Chapter 25
Embedded systems programming
Bjarne Stroustrup
www.stroustrup.com/Programming
Abstract
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This lecture provides a brief overview of what
distinguishes embedded systems programming
from “ordinary programming.” It then touches
upon facilities that become prominent or
problems when working “close to the
hardware” such as free store use, bit
manipulation, and coding standards.
Remember: not all computers are little grey
boxes hiding under desks in offices.
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Overview
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Embedded systems
What’s special/different
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Resource management
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memory
Access to hardware
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predictability
Absolute addresses
Bits – unsigned
Coding standards
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Embedded systems
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Hard real time
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Soft real time
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Response should occur before the deadline most of the time
Often there are plenty of resources to handle the common cases
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Response must occur before the deadline
But crises happen and must be handled
Predictability is key
Correctness is even more important than usual
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“correctness” is not an abstract concept
“but I assumed that the hardware worked correctly” is no excuse
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Over a long time and over a large range of conditions, it simply doesn’t
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Embedded systems
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Computers used as part of a larger system
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Often reliability is critical
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That usually doesn’t look like a computer
That usually controls physical devices
“Critical” as in “if the system fails someone might die”
Often resources (memory, processor capacity) are limited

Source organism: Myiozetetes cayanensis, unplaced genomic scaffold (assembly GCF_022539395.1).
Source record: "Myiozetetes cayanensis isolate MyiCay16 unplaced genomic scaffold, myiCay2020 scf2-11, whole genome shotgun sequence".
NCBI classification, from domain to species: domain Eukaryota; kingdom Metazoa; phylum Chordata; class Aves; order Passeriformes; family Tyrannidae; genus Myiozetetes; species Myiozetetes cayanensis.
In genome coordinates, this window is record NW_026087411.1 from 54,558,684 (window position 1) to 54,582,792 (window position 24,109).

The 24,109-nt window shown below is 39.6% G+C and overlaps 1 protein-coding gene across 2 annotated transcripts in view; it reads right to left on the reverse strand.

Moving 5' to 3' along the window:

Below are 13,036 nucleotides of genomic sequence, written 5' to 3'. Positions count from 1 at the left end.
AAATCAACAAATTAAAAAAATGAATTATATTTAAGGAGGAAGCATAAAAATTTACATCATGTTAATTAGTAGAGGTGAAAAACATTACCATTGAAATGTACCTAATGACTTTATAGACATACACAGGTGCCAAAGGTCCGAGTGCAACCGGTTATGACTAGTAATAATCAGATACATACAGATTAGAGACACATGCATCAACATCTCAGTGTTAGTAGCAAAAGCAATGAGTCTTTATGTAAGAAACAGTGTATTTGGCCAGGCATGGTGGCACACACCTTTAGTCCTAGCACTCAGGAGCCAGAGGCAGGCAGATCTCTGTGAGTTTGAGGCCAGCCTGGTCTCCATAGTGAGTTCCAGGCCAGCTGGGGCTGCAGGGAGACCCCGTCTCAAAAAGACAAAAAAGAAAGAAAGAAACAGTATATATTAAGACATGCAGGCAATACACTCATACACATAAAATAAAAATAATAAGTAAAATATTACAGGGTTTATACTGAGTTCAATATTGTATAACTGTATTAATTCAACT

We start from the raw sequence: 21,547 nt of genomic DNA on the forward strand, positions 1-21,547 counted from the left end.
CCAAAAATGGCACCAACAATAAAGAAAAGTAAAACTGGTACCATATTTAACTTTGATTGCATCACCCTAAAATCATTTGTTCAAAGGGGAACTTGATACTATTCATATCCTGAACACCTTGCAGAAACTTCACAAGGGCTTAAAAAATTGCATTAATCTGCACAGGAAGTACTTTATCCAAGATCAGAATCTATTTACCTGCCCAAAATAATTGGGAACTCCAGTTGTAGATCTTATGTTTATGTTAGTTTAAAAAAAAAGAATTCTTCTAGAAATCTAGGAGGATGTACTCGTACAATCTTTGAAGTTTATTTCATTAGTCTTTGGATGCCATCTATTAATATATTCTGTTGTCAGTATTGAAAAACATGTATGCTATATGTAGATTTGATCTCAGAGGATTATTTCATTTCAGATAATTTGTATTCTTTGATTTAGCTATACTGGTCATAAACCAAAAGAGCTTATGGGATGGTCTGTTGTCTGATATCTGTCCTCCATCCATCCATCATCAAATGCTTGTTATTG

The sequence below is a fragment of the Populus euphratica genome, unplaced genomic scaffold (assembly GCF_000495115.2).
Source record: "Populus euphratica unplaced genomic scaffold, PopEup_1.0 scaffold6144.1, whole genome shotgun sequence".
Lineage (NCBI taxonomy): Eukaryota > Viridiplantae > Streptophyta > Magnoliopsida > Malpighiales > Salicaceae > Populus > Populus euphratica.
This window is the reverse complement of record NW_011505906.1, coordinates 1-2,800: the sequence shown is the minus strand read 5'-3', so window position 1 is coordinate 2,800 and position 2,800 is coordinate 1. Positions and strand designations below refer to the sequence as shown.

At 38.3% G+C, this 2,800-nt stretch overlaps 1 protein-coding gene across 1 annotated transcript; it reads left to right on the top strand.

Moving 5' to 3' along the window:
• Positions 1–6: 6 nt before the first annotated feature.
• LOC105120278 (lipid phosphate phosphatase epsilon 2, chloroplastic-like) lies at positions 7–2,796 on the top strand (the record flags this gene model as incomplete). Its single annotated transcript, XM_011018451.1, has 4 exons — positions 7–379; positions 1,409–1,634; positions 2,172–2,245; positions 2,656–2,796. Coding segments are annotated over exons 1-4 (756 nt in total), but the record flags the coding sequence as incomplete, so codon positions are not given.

Often real-time response is essential
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Embedded systems
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What are we talking about?
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Assembly line quality monitors
Bar code readers
Bread machines
Cameras
Car assembly robots
Cell phones
Centrifuge controllers
CD players
Disk drive controllers
“Smart card” processors
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Fuel injector controls
Medical equipment monitors
PDAs
Printer controllers
Sound systems
Rice cookers
Telephone switches
Water pump controllers
Welding machines
Windmills
Wrist watches
…
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Do You Need to Know This Stuff ?
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Computer Engineers – You will build and oversee the building
of these systems
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Electrical Engineers – You will build and oversee the building
of these systems.
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All “close to the hardware” code resembles this
The concern for correctness and predictability of embedded systems
code is simply a more critical form of what we want for all code
You have to work with the computer guys
You have to be able to talk to them
You may have to teach them
You may have to take over for them
Computer scientists – you’ll know how to do this or only work
on web applications (and the like)
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Predictability
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C++ operations execute in constant, measurable time
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With the exception of:
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E.g., you can simply measure the time for an add operation or a virtual